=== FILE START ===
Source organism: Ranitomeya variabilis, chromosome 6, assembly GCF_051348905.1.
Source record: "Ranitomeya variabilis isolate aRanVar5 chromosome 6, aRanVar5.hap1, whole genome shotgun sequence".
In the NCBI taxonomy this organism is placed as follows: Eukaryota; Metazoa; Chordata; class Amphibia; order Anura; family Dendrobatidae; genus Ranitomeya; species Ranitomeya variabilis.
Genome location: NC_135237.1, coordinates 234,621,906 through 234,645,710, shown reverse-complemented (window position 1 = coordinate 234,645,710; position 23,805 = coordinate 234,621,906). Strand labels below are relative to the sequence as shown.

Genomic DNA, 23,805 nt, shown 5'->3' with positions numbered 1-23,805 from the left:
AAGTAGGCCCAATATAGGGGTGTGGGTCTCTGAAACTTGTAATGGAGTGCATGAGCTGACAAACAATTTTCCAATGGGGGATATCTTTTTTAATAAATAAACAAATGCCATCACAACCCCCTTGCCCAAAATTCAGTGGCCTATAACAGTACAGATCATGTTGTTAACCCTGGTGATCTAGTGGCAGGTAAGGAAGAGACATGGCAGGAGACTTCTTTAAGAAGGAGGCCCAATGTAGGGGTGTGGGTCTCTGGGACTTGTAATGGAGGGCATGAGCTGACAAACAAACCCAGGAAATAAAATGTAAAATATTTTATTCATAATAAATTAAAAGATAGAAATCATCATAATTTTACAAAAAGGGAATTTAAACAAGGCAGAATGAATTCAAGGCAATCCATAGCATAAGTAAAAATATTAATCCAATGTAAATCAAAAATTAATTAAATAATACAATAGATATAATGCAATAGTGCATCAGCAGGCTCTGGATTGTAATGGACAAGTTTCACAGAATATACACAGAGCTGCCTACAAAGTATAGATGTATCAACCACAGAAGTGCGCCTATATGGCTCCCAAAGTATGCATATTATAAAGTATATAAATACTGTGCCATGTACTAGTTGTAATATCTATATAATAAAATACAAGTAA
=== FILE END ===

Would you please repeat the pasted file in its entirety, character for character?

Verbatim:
Source organism: Ranitomeya variabilis, chromosome 6, assembly GCF_051348905.1.
Source record: "Ranitomeya variabilis isolate aRanVar5 chromosome 6, aRanVar5.hap1, whole genome shotgun sequence".
In the NCBI taxonomy this organism is placed as follows: Eukaryota; Metazoa; Chordata; class Amphibia; order Anura; family Dendrobatidae; genus Ranitomeya; species Ranitomeya variabilis.
Genome location: NC_135237.1, coordinates 234,621,906 through 234,645,710, shown reverse-complemented (window position 1 = coordinate 234,645,710; position 23,805 = coordinate 234,621,906). Strand labels below are relative to the sequence as shown.

Genomic DNA, 23,805 nt, shown 5'->3' with positions numbered 1-23,805 from the left:
AAGTAGGCCCAATATAGGGGTGTGGGTCTCTGAAACTTGTAATGGAGTGCATGAGCTGACAAACAATTTTCCAATGGGGGATATCTTTTTTAATAAATAAACAAATGCCATCACAACCCCCTTGCCCAAAATTCAGTGGCCTATAACAGTACAGATCATGTTGTTAACCCTGGTGATCTAGTGGCAGGTAAGGAAGAGACATGGCAGGAGACTTCTTTAAGAAGGAGGCCCAATGTAGGGGTGTGGGTCTCTGGGACTTGTAATGGAGGGCATGAGCTGACAAACAAACCCAGGAAATAAAATGTAAAATATTTTATTCATAATAAATTAAAAGATAGAAATCATCATAATTTTACAAAAAGGGAATTTAAACAAGGCAGAATGAATTCAAGGCAATCCATAGCATAAGTAAAAATATTAATCCAATGTAAATCAAAAATTAATTAAATAATACAATAGATATAATGCAATAGTGCATCAGCAGGCTCTGGATTGTAATGGACAAGTTTCACAGAATATACACAGAGCTGCCTACAAAGTATAGATGTATCAACCACAGAAGTGCGCCTATATGGCTCCCAAAGTATGCATATTATAAAGTATATAAATACTGTGCCATGTACTAGTTGTAATATCTATATAATAAAATACAAGTAA